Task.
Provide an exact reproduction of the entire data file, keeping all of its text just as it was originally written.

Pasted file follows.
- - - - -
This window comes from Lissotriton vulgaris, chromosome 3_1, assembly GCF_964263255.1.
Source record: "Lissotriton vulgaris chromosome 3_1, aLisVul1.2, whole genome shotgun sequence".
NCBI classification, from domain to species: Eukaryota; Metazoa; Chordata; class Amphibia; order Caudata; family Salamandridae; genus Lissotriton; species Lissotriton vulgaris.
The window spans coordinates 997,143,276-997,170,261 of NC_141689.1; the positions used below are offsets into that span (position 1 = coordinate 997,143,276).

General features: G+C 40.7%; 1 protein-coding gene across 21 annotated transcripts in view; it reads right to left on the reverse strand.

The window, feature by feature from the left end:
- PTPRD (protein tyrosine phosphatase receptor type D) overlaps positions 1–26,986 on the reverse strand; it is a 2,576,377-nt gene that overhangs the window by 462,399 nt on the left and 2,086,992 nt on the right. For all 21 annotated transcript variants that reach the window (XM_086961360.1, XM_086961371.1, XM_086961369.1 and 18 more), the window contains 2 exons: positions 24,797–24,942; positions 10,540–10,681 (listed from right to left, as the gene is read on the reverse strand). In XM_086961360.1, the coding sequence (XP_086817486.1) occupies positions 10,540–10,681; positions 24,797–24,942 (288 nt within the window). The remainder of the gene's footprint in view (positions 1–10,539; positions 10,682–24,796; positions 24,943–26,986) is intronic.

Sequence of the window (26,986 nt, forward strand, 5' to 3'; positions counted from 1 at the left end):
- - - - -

This window comes from Lissotriton vulgaris, chromosome 3_1, assembly GCF_964263255.1.
Source record: "Lissotriton vulgaris chromosome 3_1, aLisVul1.2, whole genome shotgun sequence".
NCBI classification, from domain to species: Eukaryota; Metazoa; Chordata; class Amphibia; order Caudata; family Salamandridae; genus Lissotriton; species Lissotriton vulgaris.
The window spans coordinates 997,143,276-997,170,261 of NC_141689.1; the positions used below are offsets into that span (position 1 = coordinate 997,143,276).

General features: G+C 40.7%; 1 protein-coding gene across 21 annotated transcripts in view; it reads right to left on the reverse strand.

The window, feature by feature from the left end:
- PTPRD (protein tyrosine phosphatase receptor type D) overlaps positions 1–26,986 on the reverse strand; it is a 2,576,377-nt gene that overhangs the window by 462,399 nt on the left and 2,086,992 nt on the right. For all 21 annotated transcript variants that reach the window (XM_086961360.1, XM_086961371.1, XM_086961369.1 and 18 more), the window contains 2 exons: positions 24,797–24,942; positions 10,540–10,681 (listed from right to left, as the gene is read on the reverse strand). In XM_086961360.1, the coding sequence (XP_086817486.1) occupies positions 10,540–10,681; positions 24,797–24,942 (288 nt within the window). The remainder of the gene's footprint in view (positions 1–10,539; positions 10,682–24,796; positions 24,943–26,986) is intronic.

Sequence of the window (26,986 nt, forward strand, 5' to 3'; positions counted from 1 at the left end):